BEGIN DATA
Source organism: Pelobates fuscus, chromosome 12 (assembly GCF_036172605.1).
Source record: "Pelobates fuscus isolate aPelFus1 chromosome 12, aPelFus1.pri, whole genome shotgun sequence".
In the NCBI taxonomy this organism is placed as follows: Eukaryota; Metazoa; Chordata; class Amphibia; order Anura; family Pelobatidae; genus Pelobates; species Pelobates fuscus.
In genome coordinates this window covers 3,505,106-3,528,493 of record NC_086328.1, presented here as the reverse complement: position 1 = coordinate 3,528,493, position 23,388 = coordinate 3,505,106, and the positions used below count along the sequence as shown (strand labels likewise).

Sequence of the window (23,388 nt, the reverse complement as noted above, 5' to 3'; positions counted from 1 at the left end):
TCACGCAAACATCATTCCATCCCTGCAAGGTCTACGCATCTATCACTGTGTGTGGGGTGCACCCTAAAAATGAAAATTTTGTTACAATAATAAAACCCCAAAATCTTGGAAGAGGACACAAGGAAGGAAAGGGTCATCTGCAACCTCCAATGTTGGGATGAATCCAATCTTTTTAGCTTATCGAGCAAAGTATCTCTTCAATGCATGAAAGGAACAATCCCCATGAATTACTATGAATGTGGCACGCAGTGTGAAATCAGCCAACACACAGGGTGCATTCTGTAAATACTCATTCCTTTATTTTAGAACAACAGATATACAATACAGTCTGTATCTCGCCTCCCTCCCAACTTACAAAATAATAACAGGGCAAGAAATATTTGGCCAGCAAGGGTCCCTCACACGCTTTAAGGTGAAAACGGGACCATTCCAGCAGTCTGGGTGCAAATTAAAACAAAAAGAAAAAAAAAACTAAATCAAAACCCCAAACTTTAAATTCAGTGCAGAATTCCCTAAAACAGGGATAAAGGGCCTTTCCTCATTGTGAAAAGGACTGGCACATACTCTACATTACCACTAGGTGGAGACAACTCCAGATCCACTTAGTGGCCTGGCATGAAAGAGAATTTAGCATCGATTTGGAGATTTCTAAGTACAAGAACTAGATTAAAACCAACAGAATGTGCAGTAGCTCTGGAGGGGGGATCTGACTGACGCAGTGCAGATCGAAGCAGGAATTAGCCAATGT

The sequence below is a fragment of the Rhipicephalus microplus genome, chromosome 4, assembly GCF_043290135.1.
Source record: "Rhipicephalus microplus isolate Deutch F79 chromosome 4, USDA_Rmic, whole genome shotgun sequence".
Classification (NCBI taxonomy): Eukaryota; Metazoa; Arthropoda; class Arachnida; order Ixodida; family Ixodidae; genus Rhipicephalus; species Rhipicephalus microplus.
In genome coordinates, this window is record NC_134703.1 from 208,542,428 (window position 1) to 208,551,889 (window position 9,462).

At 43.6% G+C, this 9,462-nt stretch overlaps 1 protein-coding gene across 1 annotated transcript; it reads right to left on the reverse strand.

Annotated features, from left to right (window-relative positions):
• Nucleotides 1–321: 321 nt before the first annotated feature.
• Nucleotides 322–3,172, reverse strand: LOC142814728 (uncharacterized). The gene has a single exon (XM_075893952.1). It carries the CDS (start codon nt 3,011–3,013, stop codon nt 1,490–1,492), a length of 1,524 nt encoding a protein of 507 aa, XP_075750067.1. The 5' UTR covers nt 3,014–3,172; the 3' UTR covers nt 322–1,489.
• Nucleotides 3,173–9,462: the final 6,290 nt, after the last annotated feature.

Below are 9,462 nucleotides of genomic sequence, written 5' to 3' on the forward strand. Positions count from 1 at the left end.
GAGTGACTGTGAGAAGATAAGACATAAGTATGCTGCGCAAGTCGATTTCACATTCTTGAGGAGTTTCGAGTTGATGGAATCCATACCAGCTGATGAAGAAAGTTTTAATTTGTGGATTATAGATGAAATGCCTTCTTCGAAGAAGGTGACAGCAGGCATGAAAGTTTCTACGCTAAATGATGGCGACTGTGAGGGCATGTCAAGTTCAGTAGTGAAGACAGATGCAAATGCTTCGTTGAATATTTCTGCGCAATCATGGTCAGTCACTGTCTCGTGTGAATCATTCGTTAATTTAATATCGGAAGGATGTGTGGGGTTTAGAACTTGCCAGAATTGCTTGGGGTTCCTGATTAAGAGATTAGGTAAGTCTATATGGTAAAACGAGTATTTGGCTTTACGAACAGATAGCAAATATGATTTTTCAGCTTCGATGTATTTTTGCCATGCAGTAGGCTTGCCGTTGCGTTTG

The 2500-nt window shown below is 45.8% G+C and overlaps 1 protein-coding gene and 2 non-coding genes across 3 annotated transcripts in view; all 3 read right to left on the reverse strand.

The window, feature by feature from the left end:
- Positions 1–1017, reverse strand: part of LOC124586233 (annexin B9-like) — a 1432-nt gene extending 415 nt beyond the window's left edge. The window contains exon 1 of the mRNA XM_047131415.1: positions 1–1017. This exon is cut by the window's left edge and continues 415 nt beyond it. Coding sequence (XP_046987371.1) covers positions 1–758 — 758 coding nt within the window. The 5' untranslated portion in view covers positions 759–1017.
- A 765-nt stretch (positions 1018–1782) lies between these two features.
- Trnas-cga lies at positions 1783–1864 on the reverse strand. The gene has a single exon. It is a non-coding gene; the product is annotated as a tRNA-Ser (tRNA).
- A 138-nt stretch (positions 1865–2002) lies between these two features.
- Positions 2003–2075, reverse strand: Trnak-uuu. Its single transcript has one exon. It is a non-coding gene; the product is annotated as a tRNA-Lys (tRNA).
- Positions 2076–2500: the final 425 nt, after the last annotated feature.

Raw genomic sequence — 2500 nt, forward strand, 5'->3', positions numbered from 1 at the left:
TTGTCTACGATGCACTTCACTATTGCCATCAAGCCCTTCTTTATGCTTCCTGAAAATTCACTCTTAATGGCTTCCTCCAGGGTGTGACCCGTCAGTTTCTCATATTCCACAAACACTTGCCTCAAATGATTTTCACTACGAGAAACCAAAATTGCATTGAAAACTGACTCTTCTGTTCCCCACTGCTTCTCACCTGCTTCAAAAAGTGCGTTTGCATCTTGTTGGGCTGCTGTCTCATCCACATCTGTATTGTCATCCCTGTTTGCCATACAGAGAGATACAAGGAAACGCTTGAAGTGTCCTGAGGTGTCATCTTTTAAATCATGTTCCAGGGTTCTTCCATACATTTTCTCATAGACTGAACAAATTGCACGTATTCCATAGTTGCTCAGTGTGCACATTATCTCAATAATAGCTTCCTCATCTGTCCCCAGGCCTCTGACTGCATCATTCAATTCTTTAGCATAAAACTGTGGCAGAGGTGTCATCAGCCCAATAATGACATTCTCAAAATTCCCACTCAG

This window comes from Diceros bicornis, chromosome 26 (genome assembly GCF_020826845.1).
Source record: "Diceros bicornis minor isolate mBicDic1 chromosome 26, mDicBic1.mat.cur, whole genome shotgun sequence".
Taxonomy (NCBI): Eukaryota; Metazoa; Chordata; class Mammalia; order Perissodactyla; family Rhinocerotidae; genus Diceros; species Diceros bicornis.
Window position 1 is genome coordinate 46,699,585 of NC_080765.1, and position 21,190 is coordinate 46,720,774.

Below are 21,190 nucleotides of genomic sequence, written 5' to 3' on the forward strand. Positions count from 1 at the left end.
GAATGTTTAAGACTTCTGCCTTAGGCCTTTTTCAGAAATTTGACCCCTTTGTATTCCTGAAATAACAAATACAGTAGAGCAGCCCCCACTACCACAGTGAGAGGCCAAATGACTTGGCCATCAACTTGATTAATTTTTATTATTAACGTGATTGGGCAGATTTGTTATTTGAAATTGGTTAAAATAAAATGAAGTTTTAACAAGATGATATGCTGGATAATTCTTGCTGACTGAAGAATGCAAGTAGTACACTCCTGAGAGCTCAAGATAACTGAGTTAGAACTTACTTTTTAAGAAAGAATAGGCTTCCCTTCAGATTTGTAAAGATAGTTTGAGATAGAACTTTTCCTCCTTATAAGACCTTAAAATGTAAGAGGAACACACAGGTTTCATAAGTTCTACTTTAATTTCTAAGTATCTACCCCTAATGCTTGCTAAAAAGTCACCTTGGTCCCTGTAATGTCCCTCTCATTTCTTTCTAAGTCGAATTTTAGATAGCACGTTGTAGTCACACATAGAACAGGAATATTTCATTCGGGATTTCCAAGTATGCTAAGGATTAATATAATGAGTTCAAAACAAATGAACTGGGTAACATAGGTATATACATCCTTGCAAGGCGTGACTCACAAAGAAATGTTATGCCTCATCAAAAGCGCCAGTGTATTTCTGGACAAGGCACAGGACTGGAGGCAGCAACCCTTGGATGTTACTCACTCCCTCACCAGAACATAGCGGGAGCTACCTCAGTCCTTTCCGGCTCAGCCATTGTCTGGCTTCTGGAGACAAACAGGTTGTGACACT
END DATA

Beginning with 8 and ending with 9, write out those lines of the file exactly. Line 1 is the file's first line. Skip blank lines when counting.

Source record: "Rhipicephalus microplus isolate Deutch F79 chromosome 4, USDA_Rmic, whole genome shotgun sequence".
Classification (NCBI taxonomy): Eukaryota; Metazoa; Arthropoda; class Arachnida; order Ixodida; family Ixodidae; genus Rhipicephalus; species Rhipicephalus microplus.